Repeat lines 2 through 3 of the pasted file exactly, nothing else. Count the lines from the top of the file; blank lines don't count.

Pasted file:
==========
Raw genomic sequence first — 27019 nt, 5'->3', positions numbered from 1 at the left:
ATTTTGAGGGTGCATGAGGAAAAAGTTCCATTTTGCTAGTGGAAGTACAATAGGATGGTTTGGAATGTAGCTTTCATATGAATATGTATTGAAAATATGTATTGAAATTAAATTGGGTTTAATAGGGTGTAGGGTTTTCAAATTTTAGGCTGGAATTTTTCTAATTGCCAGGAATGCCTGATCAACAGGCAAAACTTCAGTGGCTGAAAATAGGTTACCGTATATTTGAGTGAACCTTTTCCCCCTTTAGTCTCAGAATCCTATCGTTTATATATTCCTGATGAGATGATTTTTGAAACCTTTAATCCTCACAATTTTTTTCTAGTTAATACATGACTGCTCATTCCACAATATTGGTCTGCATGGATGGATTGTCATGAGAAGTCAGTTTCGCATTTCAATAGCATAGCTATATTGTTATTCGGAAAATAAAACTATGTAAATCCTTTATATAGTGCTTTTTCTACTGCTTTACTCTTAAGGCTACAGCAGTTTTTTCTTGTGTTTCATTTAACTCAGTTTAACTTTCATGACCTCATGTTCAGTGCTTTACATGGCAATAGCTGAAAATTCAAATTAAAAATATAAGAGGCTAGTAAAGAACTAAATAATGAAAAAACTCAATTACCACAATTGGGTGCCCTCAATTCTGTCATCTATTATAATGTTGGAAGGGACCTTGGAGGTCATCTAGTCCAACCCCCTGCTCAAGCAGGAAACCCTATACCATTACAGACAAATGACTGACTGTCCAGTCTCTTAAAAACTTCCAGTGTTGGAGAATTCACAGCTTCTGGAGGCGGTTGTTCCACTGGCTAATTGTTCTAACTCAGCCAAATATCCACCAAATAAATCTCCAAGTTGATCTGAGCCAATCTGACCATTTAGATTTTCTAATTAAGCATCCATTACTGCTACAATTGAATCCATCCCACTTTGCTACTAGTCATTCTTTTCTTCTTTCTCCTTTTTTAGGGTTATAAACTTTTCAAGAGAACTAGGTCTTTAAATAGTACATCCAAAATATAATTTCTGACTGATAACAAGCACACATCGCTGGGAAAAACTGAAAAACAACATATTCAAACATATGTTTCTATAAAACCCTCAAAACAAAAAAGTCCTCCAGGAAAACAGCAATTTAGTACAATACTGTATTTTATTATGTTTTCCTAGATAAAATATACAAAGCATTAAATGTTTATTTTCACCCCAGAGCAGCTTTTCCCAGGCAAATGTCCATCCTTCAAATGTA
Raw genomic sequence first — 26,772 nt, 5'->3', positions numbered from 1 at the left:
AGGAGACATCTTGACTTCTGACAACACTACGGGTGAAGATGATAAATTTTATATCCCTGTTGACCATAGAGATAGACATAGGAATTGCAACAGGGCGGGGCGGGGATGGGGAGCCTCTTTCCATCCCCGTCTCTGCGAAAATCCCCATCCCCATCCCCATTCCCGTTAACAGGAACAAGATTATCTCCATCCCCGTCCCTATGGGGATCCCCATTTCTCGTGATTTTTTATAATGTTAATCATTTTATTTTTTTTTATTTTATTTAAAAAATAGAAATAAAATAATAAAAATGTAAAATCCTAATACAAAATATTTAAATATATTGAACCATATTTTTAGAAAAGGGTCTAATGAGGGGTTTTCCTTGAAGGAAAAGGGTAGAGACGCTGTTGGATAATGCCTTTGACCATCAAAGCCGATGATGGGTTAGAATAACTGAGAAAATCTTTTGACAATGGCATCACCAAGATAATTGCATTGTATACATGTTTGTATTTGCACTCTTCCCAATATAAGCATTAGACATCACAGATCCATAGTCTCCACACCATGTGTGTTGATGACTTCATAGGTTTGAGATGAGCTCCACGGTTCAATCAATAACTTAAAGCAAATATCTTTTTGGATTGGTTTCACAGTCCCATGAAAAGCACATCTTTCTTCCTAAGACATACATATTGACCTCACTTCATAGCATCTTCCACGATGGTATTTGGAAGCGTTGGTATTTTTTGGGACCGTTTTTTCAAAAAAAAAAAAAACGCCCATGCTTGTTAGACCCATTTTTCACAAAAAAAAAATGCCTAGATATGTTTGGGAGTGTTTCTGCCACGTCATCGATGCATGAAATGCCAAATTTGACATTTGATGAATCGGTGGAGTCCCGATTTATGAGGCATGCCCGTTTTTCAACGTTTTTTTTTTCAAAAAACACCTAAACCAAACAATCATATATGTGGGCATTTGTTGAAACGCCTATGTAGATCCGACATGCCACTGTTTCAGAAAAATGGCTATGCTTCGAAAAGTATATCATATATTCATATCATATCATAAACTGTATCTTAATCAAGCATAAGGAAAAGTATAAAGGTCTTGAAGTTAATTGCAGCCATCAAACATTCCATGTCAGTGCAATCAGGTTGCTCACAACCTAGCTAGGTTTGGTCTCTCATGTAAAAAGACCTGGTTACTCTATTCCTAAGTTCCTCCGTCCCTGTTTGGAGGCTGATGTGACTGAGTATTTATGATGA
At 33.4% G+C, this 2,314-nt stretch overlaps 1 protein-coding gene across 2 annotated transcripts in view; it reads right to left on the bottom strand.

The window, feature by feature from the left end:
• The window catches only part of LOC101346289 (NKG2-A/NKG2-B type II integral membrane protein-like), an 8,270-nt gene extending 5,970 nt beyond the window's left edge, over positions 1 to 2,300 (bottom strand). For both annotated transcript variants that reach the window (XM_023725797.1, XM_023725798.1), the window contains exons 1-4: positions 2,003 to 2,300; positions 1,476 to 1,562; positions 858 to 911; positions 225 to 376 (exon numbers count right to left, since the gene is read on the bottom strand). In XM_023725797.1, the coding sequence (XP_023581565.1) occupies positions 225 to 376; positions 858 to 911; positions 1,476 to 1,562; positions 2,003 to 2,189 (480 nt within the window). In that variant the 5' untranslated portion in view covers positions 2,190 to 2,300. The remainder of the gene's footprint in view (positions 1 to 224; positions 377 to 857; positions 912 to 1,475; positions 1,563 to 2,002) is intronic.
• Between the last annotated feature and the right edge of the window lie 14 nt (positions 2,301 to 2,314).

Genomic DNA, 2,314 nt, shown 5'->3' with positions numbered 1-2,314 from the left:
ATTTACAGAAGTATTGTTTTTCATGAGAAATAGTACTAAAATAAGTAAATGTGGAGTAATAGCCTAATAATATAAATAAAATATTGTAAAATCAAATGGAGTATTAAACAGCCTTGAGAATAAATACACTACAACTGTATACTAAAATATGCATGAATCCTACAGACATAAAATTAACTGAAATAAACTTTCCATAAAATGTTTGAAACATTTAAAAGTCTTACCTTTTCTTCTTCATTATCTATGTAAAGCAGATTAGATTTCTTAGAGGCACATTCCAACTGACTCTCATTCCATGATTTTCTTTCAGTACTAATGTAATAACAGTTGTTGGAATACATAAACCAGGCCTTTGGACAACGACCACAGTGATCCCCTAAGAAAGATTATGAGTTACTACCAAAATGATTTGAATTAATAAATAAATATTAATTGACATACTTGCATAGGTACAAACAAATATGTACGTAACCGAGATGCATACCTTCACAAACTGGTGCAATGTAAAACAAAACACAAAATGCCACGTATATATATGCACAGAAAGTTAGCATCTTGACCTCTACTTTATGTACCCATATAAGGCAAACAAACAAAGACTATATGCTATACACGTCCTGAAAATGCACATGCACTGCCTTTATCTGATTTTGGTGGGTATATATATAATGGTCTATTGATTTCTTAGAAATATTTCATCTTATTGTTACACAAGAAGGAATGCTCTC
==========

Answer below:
ATTTTGAGGGTGCATGAGGAAAAAGTTCCATTTTGCTAGTGGAAGTACAATAGGATGGTTTGGAATGTAGCTTTCATATGAATATGTATTGAAAATATGTATTGAAATTAAATTGGGTTTAATAGGGTGTAGGGTTTTCAAATTTTAGGCTGGAATTTTTCTAATTGCCAGGAATGCCTGATCAACAGGCAAAACTTCAGTGGCTGAAAATAGGTTACCGTATATTTGAGTGAACCTTTTCCCCCTTTAGTCTCAGAATCCTATCGTTTATATATTCCTGATGAGATGATTTTTGAAACCTTTAATCCTCACAATTTTTTTCTAGTTAATACATGACTGCTCATTCCACAATATTGGTCTGCATGGATGGATTGTCATGAGAAGTCAGTTTCGCATTTCAATAGCATAGCTATATTGTTATTCGGAAAATAAAACTATGTAAATCCTTTATATAGTGCTTTTTCTACTGCTTTACTCTTAAGGCTACAGCAGTTTTTTCTTGTGTTTCATTTAACTCAGTTTAACTTTCATGACCTCATGTTCAGTGCTTTACATGGCAATAGCTGAAAATTCAAATTAAAAATATAAGAGGCTAGTAAAGAACTAAATAATGAAAAAACTCAATTACCACAATTGGGTGCCCTCAATTCTGTCATCTATTATAATGTTGGAAGGGACCTTGGAGGTCATCTAGTCCAACCCCCTGCTCAAGCAGGAAACCCTATACCATTACAGACAAATGACTGACTGTCCAGTCTCTTAAAAACTTCCAGTGTTGGAGAATTCACAGCTTCTGGAGGCGGTTGTTCCACTGGCTAATTGTTCTAACTCAGCCAAATATCCACCAAATAAATCTCCAAGTTGATCTGAGCCAATCTGACCATTTAGATTTTCTAATTAAGCATCCATTACTGCTACAATTGAATCCATCCCACTTTGCTACTAGTCATTCTTTTCTTCTTTCTCCTTTTTTAGGGTTATAAACTTTTCAAGAGAACTAGGTCTTTAAATAGTACATCCAAAATATAATTTCTGACTGATAACAAGCACACATCGCTGGGAAAAACTGAAAAACAACATATTCAAACATATGTTTCTATAAAACCCTCAAAACAAAAAAGTCCTCCAGGAAAACAGCAATTTAGTACAATACTGTATTTTATTATGTTTTCCTAGATAAAATATACAAAGCATTAAATGTTTATTTTCACCCCAGAGCAGCTTTTCCCAGGCAAATGTCCATCCTTCAAATGTA
Raw genomic sequence first — 26,772 nt, 5'->3', positions numbered from 1 at the left: